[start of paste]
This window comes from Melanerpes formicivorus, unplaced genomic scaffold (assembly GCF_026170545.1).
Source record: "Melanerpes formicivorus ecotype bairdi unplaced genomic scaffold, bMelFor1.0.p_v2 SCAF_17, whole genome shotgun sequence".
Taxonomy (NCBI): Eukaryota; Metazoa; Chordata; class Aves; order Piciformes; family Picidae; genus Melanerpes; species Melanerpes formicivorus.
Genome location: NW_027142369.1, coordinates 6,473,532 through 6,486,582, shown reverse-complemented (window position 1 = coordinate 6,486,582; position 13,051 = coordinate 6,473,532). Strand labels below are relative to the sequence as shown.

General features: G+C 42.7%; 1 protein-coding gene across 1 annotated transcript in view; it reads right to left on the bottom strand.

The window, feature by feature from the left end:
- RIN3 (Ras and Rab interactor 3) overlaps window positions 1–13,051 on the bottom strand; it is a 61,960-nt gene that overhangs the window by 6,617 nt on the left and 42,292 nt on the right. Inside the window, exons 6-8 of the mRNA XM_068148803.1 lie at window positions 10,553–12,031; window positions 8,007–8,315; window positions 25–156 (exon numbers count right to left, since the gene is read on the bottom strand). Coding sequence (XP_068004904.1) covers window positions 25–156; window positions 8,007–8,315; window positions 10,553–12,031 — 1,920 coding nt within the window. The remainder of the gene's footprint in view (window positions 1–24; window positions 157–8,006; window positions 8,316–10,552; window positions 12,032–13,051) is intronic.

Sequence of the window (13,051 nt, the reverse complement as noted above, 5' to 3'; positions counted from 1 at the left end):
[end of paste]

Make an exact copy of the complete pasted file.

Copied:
This window comes from Melanerpes formicivorus, unplaced genomic scaffold (assembly GCF_026170545.1).
Source record: "Melanerpes formicivorus ecotype bairdi unplaced genomic scaffold, bMelFor1.0.p_v2 SCAF_17, whole genome shotgun sequence".
Taxonomy (NCBI): Eukaryota; Metazoa; Chordata; class Aves; order Piciformes; family Picidae; genus Melanerpes; species Melanerpes formicivorus.
Genome location: NW_027142369.1, coordinates 6,473,532 through 6,486,582, shown reverse-complemented (window position 1 = coordinate 6,486,582; position 13,051 = coordinate 6,473,532). Strand labels below are relative to the sequence as shown.

General features: G+C 42.7%; 1 protein-coding gene across 1 annotated transcript in view; it reads right to left on the bottom strand.

The window, feature by feature from the left end:
- RIN3 (Ras and Rab interactor 3) overlaps window positions 1–13,051 on the bottom strand; it is a 61,960-nt gene that overhangs the window by 6,617 nt on the left and 42,292 nt on the right. Inside the window, exons 6-8 of the mRNA XM_068148803.1 lie at window positions 10,553–12,031; window positions 8,007–8,315; window positions 25–156 (exon numbers count right to left, since the gene is read on the bottom strand). Coding sequence (XP_068004904.1) covers window positions 25–156; window positions 8,007–8,315; window positions 10,553–12,031 — 1,920 coding nt within the window. The remainder of the gene's footprint in view (window positions 1–24; window positions 157–8,006; window positions 8,316–10,552; window positions 12,032–13,051) is intronic.

Sequence of the window (13,051 nt, the reverse complement as noted above, 5' to 3'; positions counted from 1 at the left end):